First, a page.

l cannot awaken her, he said to himself, and oh, ye gods! how beautiful she has grown!
For a time he stood there without moving, plunged in reverie. Then his eyes, wandering mechanically toward the bay, fell on a series of lights on the shore below. They were one behind the other, and swung back and forth. In an instant he recognized them. The next moment he had thrust his own light into the cavern.
They will not come this way, he assured himself. This ancient path is little known save to the priests. Yet—if they should!
He clinched his hands tensely at his sides and stood off a few paces, looking up at the top of the rock.
It is very high up, and—they might not see. As I did—they might pass by.
He leaned far over, straining his eyes to pierce through the shadows beneath. The lights below flashed a moment from out some foliage, disappeared behind some rocks, reappeared again, and then plunged into a forest path which led, Koma knew, far from his present position.
He heaved a great sigh of relief. Ah, it is well—well, he said; yet, nevertheless, I must watch—I must guard her.
With stealing step morning crept up on Matsushima. The sky had scarcely paled to a slumberous gray ere the soft, yellow streaks of the sun shot upward in the east, tinting all the land with its glow. The morning star was poised on high, as though lingering to watch the sun’s awakening. Then, softly, it twinkled out into the vapor.
Hyacinth stirred on her strange couch, her eyelashes quivered sleepily against her cheeks. One little hand opened a moment, then clutched the dew-wet moss. The touch of the unfamiliar grass against her hand startled her, and the girl opened her eyes. They looked upward at the softly bluing sky. A breeze of morning swept across her brow, moving a little truant curl. She sat up and stared about her wonderingly. Then remembrance coming to her, she sat still, silently watching the sunrise. For some moments she remained in this absorbed silence. Then mechanically she raised her hands to her head and sought to smooth the soft hair that the breeze had ruffled.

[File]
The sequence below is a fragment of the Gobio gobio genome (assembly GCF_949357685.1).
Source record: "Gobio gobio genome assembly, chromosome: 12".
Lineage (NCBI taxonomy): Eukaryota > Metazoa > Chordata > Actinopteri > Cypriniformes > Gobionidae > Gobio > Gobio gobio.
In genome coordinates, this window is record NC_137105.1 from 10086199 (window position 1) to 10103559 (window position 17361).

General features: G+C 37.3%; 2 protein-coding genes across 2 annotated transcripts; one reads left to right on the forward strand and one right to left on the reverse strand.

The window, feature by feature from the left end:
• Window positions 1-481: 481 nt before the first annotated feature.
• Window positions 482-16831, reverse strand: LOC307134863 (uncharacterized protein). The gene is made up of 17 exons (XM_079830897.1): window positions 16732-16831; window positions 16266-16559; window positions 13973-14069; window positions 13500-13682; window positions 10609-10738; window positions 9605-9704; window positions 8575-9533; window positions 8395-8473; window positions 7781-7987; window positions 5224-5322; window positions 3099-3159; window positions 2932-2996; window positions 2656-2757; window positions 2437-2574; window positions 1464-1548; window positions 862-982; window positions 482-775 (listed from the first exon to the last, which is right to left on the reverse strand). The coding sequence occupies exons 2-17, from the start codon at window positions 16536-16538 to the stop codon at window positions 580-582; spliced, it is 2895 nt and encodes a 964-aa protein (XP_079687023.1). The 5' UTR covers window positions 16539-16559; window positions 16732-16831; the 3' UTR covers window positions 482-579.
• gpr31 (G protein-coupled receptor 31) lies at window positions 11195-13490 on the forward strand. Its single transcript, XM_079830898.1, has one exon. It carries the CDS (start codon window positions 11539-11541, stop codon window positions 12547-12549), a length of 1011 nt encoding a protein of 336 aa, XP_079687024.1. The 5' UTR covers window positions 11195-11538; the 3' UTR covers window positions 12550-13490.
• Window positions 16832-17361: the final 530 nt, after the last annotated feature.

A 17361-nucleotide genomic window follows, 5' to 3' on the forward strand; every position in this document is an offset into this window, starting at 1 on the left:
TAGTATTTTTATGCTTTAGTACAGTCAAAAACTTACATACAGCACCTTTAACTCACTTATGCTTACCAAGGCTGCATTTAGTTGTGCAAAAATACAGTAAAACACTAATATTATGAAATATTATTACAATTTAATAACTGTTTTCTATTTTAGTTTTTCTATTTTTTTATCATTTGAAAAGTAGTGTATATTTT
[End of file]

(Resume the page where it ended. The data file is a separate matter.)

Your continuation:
How still it is! she said. Then, a moment after, Heu! the rock is so hard, and it is chilly. She shivered.
Then, moving along the rock, she came to the edge and began to clamber down. There were clefts in the rock which Koma had cut as a boy, and she had no difficulty in descending. She dropped to the ground as lightly as a bird. Turning about, a sudden little cry escaped her lips.
She stood as if rooted to the ground, regarding with dilated eyes the figure before her. He did not speak. His eyes were upon her face, and he was watching her startled expression with an eager glance. Then she took a step towards him, holding out both her hands.  
Komazawa! she cried. It is you!
He did not touch her outstretched hands, and she shrank back as if struck.
You, too! she said, and her hand sought her head bewilderedly.
I too? he repeated, stupidly.